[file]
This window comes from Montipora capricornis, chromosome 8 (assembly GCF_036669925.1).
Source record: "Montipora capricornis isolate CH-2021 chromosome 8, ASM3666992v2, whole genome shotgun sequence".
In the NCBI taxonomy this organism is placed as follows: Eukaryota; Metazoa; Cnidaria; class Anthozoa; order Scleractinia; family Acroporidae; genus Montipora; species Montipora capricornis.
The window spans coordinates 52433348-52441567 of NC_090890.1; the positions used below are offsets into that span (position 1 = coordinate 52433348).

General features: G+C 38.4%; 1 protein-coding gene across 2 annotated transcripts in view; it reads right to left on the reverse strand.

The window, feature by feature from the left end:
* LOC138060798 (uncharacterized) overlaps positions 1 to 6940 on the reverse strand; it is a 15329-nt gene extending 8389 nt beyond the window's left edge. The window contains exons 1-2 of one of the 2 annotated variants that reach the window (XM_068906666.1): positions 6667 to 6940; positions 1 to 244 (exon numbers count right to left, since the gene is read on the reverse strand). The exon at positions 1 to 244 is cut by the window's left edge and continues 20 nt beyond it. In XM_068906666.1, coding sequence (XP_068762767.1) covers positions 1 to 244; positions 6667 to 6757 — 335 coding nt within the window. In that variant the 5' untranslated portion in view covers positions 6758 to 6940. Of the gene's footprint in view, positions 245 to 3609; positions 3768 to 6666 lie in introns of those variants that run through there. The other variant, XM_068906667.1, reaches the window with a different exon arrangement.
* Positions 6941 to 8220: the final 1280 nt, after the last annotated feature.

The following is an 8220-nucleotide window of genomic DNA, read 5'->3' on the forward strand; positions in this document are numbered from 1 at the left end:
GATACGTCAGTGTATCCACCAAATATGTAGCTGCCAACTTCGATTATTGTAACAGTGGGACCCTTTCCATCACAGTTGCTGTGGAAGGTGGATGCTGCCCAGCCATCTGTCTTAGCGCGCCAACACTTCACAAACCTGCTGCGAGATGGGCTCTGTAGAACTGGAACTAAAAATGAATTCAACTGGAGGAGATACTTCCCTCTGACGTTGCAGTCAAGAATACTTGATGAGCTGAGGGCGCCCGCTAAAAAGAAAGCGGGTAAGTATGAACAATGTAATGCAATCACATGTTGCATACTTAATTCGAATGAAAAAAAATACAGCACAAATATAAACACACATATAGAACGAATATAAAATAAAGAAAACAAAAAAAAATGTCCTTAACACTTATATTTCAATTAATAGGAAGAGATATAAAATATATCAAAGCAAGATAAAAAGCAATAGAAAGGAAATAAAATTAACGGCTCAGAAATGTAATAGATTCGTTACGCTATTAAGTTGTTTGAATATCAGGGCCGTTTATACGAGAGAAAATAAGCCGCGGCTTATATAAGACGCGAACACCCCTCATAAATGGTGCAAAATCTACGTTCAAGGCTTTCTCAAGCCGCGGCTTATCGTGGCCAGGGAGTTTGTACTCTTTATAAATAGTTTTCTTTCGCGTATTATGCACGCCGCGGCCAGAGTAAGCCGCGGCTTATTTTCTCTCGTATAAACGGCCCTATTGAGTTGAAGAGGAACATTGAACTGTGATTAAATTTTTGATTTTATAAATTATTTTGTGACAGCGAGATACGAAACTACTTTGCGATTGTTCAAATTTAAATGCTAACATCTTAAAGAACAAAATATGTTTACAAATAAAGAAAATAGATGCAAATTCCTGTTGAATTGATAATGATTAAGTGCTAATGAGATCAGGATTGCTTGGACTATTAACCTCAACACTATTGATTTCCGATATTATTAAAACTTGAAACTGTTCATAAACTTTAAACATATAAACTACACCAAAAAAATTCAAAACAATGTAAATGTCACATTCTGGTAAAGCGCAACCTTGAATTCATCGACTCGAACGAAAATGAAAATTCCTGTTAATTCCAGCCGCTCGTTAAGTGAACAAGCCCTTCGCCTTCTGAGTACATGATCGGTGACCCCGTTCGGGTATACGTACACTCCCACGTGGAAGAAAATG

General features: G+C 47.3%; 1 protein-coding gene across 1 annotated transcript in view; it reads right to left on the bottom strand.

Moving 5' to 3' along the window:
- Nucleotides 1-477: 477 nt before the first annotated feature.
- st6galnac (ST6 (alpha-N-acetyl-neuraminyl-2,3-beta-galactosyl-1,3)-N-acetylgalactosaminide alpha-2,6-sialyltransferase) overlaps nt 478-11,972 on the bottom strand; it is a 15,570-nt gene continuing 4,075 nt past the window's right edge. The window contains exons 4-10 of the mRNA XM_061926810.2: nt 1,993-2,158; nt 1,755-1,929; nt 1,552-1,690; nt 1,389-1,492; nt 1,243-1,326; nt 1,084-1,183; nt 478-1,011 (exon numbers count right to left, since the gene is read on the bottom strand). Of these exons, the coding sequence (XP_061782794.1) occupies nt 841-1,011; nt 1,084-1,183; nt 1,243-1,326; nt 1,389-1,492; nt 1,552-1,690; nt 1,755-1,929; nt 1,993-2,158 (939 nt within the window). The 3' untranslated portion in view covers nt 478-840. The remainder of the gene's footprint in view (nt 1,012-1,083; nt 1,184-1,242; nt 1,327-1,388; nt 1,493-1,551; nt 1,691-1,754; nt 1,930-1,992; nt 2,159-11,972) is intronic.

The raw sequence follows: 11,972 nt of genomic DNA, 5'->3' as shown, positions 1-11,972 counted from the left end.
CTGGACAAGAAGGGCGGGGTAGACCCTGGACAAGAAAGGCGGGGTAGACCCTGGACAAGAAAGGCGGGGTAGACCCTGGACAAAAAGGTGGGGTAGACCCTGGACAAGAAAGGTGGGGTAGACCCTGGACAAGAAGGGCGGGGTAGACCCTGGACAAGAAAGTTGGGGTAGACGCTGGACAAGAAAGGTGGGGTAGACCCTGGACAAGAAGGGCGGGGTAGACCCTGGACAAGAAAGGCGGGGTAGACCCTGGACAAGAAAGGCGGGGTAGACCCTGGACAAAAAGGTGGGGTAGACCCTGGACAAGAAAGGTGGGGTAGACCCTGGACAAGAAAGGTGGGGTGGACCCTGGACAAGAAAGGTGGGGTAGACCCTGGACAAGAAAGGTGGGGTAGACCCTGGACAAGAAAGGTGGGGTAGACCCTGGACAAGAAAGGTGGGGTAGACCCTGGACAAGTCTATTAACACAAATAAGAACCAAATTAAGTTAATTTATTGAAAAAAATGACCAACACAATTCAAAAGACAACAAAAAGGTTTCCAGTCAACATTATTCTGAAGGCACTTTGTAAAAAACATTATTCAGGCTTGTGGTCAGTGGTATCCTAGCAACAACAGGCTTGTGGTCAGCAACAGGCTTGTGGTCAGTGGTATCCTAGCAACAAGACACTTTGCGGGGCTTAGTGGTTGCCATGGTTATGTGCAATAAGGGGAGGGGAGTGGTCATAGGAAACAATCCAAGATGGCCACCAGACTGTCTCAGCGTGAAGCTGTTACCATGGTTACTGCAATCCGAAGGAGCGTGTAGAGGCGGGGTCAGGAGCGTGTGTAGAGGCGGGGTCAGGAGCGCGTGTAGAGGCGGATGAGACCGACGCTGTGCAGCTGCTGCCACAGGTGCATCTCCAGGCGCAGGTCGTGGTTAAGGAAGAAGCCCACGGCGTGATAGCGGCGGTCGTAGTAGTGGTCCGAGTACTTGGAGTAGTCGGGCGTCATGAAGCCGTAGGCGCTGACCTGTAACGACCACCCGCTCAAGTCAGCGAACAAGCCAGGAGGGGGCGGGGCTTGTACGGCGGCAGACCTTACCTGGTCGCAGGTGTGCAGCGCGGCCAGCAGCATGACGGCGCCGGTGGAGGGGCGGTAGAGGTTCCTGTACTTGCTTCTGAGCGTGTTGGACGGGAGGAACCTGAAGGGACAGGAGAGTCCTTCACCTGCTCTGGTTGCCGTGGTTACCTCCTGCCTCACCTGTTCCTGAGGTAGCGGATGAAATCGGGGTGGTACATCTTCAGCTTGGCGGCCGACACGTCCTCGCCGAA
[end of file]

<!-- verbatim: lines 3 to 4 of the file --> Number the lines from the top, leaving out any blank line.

In the NCBI taxonomy this organism is placed as follows: Eukaryota; Metazoa; Cnidaria; class Anthozoa; order Scleractinia; family Acroporidae; genus Montipora; species Montipora capricornis.
The window spans coordinates 52433348-52441567 of NC_090890.1; the positions used below are offsets into that span (position 1 = coordinate 52433348).